Powell says: "It is the code, rather than specific determinations, which will guide trustees and providers in managing future transfer requests. Individual cases are inevitably fact-dependent; trustees and providers are in a much stronger position to be clear on standards for best practice by operating in line with the code."
CMS Cameron McKenna associate Mark Jenkins questions the effectiveness of the code, however.
He says: "There seems to be a tension between ‘scams' which are unlawful because they amount to a fraud or employ deception in order to deprive members of all/part of their pension savings, and those cases in which members who understand that what they are seeking to do might not be a financially prudent thing to do but approach the matter with their eyes open.
"The code does not appear to distinguish all that clearly between the two, making it difficult for trustees to know how they should approach cases that fall into the latter category.
"The code has the capacity to ‘muddy the waters' again for trustees by re-introducing a more subjective element, rather than relying on the black and white nature of the statutory transfer legislation."
King is set to exit the ombudsman on 22 May. He will be replaced by Eversheds consultant Anthony Arter. Cogher believes this could change the way the office handles complaints about transfer requests in future.
She says: "It will be interesting to see whether as a lawyer, and a pensions lawyer, Anthony Arter will be more on the black letter side of the law or whether he'll be interested in pushing the limits a little bit more.
"He may be a bit more confident in doing that with a legal background, I don't know. Or he may decide that for certainty, you've just got to keep to this black letter side of the law."
Decisions published since December 2014
Ombudsman ‘lacks confidence’ in trustees told to grant transfer request – 18 December 2014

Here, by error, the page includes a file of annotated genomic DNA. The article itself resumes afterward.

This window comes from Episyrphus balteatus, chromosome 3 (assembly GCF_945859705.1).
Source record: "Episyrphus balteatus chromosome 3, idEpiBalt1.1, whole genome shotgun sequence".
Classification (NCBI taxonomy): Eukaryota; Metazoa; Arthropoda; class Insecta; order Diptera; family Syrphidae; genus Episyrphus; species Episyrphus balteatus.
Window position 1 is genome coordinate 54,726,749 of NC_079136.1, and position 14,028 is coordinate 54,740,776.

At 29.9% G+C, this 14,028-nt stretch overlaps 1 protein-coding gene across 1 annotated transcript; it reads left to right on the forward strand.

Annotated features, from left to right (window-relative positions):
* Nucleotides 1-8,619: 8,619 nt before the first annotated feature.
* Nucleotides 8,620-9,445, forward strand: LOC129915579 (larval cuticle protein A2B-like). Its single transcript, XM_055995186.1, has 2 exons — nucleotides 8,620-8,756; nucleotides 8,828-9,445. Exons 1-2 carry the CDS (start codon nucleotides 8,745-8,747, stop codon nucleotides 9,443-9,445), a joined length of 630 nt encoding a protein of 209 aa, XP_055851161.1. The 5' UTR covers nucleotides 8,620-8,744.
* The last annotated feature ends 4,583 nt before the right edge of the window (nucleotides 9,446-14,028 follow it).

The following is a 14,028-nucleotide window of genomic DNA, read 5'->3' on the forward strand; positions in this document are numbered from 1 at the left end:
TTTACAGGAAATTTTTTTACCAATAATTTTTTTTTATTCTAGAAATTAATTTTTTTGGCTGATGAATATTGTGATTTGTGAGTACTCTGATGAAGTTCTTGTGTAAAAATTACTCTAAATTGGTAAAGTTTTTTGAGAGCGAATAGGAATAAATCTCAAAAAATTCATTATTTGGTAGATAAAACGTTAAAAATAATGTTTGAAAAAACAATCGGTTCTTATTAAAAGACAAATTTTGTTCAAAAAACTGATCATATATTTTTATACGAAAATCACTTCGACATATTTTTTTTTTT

King ordered the trustees of the Capita Oak Scheme to grant a cash equivalent transfer value to a member trying to leave the plan.
The ombudsman admitted he made the direction “without any great confidence” that it would be complied with immediately.
This was because he believed the suspicious scheme was “designed to avoid regulatory obligations that would otherwise limit scope for abuse”.
Ombudsman orders insurer to consider transfer request in scam test case – 9 January 2015
The PO directed Standard Life to reconsider granting a transfer request after he found that the insurer had failed to properly assess its “legal and regulatory obligations”.
The ruling formed part of three determinations on transfer requests to dubious schemes.
Complaints against Aviva and Zurich were dismissed because the members had no statutory right to transfer.
Ombudsman clears L&G, Scottish Widows over Capita Oak transfer – 22 April 2015
In two separate decisions, the ombudsman dismissed complaints against Legal and General, and Scottish Widows after they granted transfer requests worth over £50,000 into the Capita Oak Scheme.
The complainant argued the insurers failed to make the necessary checks on the receiving scheme before allowing his pension pots to be moved.
But King ruled that the providers had followed the right procedures for granting the requests, and pointed out the transfers were made before TPR published industry guidance on pension liberation.
“I think the comfort that can be drawn is probably limited to the fact that there are some consistent principles being used that when a member has a statutory transfer right, they can’t be deprived of that right. And again, that is consistent with what the ombudsman has said in other cases.” – Matthew Swynnerton
Ombudsman orders Prudential to grant transfer despite liberation fraud ‘insinuations’ – 23 April 2015
King told Prudential to provide a transfer request to a member wishing to move his funds into a newly-created pension scheme.
The ombudsman found that although the complainant had no statutory right to transfer, the contractual rules of the personal pension allowed for the movement of his pension pot.
He thought the insurer had failed to “satisfy” itself that the member did not have a right to transfer, and said he could not see why the “burden” lay with the member to prove he did have a right to move his funds.
“The ombudsman has made it clear that it is for the trustees/pension provider to satisfy themselves that a member does not have a right to transfer - the burden of proof does not lie with the member.” – Mark Jenkins